What’s Next for Hawkman?
The Bryan Hitch era of Hawkman end, but the Robert Venditti era continues! We spoke to them about the future (and pasts) of Carter Hall.
Over the course of the last year, writer Robert Venditti and artist Bryan Hitch have made readers’ imaginations soar with their wondrous take on Hawkman. The creators have done the impossible and managed to explain the character’s impossibly complicated history, present a cosmic saga of an eternal conflict between Hawkman and the evil Deathbringers, and introduce a number of fascinating takes on Hawkman’s past lives such as the Hawkman of Krypton. With Hawkman #12, they will present the end of the Deathbringer saga as Hitch exits the book. We spoke with Bryan Hitch via email and Robert Venditti by phone about bringing this chapter of Hawkman’s story to a close…
What’s at stake in the end of your first year on Hawkman?
Robert Venditti: Everything we’ve built up to so far! We started the series with Carter Hall realizing something in his life was missing. He tried to find what has driven him to be this explorer, this adventurer. He’s always hunting; he’s always searching for answers. He’s starting to realize that maybe this outward exploration was due to something that was missing about his own history, his own self, that he’s being trying to discover. So he’s been on this journey for the first year of the series, really going across the whole DC Universe, going across time, going across space.
He ended up finding the meaning of his origins. He found out that his first life was as a marauding general of this warlike race that would go planet to planet and capture people to sacrifice to this dark god, the Lord Beyond the Void who has yet to be revealed. The source of his reincarnations is that Hawkman turned his back on his people and banished all of the Deathbringers into another realm. When he dies, he comes back and reincarnates as many times as it takes to save as many lives as he once was responsible for taking.
Once he found that out, it gives him this drive to atone. This is the heart of the character. Now, the Deathbringers have returned, and in issue 12, they come to Earth, not just for Hawkman but to lay waste to Earth and lay waste to any planet Hawkman has ever visited and reincarnated on. He’s what stands in the way of that. So, it’s not just the culmination of what we did on the first year of the series, for Carter Hall, what’s at stake is his entire existence. It’s all about him fighting for not only his actual history but his metatextual and publishing history.
What were your goals for your first year of Hawkman and did you meet them?
Venditti: My main goal for the whole series was to get rid of the idea and the stigma that the character has a history too confusing to understand. More than anything else, that was the part of the character that had to be corrected. All I knew about Hawkman coming into the series was this reputation he had that he had the most convoluted history in all of comics which became a dense continuity which became a barrier to entry for anyone wanting to read the character.
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What Bryan and I have hopefully done in the first year of the series was to give Hawkman a true origin which he never really had before and tie all the continuity together in a very simple way that doesn’t jettison any of it but pays respect to all of it and make sense of it all. And add space. He reincarnates across time and space which streamlined the entire concept. Now I hear from so many people that never understood Hawkman, or never wanted to read Hawkman, or thought Hawkman was too confusing. Now, they understand the character very easily. Whether we met all the goals, I don’t know. It’s creativity not math, you’re never going to solve for X. But the primary goal, the reason I took the job, was that Hawkman represented the ultimate puzzle. I wanted to see if could solve that puzzle and leave it there for the next eighty years.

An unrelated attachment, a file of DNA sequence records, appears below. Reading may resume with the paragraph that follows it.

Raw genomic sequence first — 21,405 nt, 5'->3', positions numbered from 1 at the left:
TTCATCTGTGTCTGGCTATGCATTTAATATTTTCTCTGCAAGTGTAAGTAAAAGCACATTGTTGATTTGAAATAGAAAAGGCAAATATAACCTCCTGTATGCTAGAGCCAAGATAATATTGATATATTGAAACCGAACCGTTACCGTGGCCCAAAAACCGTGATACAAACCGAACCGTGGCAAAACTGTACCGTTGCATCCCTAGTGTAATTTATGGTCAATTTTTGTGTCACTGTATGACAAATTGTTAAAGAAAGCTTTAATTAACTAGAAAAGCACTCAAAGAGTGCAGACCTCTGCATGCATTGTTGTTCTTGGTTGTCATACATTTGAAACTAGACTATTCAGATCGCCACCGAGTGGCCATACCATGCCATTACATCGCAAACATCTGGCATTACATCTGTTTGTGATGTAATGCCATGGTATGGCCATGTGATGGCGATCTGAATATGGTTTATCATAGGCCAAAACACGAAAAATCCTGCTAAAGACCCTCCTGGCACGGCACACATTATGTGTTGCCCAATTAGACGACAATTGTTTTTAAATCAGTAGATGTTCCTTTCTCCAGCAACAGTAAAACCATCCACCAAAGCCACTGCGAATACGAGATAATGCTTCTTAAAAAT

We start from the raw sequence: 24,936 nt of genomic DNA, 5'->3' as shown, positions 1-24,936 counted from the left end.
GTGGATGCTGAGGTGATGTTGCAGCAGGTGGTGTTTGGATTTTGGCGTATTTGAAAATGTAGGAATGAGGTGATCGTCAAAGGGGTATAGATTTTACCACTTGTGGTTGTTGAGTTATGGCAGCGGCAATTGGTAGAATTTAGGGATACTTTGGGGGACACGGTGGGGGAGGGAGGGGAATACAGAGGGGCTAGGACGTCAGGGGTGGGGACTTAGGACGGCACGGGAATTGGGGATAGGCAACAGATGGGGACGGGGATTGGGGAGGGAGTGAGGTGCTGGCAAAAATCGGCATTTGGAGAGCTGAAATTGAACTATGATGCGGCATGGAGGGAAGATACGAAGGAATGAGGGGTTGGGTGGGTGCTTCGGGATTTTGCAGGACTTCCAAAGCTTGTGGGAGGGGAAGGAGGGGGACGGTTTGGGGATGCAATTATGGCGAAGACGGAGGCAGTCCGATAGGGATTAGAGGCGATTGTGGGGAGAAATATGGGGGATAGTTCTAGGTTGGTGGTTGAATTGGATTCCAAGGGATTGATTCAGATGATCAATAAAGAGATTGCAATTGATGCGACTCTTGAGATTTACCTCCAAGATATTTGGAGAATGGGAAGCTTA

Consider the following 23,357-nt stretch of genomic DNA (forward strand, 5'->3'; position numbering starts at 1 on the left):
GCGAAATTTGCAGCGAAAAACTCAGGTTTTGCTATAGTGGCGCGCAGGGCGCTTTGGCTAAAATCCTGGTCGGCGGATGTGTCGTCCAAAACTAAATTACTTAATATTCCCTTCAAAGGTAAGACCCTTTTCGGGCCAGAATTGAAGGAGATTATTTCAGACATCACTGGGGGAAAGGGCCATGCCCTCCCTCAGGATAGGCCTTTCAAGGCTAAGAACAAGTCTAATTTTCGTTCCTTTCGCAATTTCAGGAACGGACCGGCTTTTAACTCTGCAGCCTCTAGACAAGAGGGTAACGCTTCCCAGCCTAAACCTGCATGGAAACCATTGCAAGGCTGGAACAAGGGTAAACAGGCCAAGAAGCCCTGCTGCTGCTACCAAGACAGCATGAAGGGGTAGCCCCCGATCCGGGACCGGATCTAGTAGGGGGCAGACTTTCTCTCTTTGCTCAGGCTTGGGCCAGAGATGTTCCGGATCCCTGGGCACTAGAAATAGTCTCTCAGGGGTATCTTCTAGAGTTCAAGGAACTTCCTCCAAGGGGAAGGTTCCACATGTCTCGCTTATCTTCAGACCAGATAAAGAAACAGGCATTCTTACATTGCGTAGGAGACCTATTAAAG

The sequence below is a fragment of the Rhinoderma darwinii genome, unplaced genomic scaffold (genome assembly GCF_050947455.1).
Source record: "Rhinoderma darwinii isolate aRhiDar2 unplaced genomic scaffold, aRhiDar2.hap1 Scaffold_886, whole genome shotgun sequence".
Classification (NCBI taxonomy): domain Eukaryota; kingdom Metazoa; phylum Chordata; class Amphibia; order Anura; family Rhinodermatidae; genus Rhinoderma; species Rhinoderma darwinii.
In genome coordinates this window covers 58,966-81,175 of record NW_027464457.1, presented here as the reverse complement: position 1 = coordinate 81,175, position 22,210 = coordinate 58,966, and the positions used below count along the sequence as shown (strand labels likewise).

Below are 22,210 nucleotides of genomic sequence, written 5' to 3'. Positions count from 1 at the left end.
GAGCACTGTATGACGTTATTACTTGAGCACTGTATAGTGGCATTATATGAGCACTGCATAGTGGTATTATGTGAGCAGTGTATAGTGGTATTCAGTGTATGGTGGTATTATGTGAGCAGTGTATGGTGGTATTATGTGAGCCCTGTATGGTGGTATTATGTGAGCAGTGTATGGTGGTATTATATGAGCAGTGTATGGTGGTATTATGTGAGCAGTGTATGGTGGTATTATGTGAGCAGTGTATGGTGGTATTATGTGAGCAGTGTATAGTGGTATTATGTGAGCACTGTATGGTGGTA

Why do you think fans and creators are still drawn to Hawkman and his world despite the complex character history?
Bryan Hitch: He’s core DC. One of the earliest actually and their first flying character. He flew before Superman. He was also the first winged superhero and that visual, I think, is still a potent one from mythology. I wish far MORE people had been drawn to his adventures but he clearly does still have a very supportive group of core fans. The idea of Hawkman, the winged figure has been much copied, but he is the original one in comics. That’s pretty cool.
Personally, Hawkman has been one of my all-time favorites (I’m from the Super Friends generation), but to many he has not been exactly A list. What drew you to Hawkman after so much time on bestselling books like Ultimates and Justice League?
Hitch: The simple matter of being asked to do it. Initially I was just having a bit of fun doing the Hawkman Found book with Jeff Lemire. I’d been writing, or writing and drawing exclusively for a few years, and honestly just wanted to draw something without any heavy lifting. Found was a hoot and, even though there’s not much of the classic Hawkman in the story, it got me thinking about how I’d handle the character in visuals and storytelling. It’s pure pulp, so tonally it suggested it would be a lot of fun, and when Dan Didio suggested I could launch the follow up series, I found myself saying yes.
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Who were some of your artistic inspirations on this project? I get a lot of Joe Kubert in the superhero type scenes but I also see some Al Williamson when things get sci-fi.
Hitch: Well Kubert defined the character for me and probably many others too so you can’t stray too far from that and keep it feeling right. I’ve always adored Williamson’s work and think he’s one of the very best artists the industry, strips as well as books, has ever produced. He wasn’t a direct influence but I’m sure much of him crept into the work just by default. Mostly though, once you get the right approach in your head, it takes on its own life and becomes a very automated process. Plot comes in, you tell the story visually as needed and the pages roll out. Monthly comics doesn’t allow for a lot on contemplation. You just have to get on with it and be as surprised as anybody else by the results.
Robert, Now that Bryan Hitch is leaving, talk about what he added to the book. What was the collaboration like?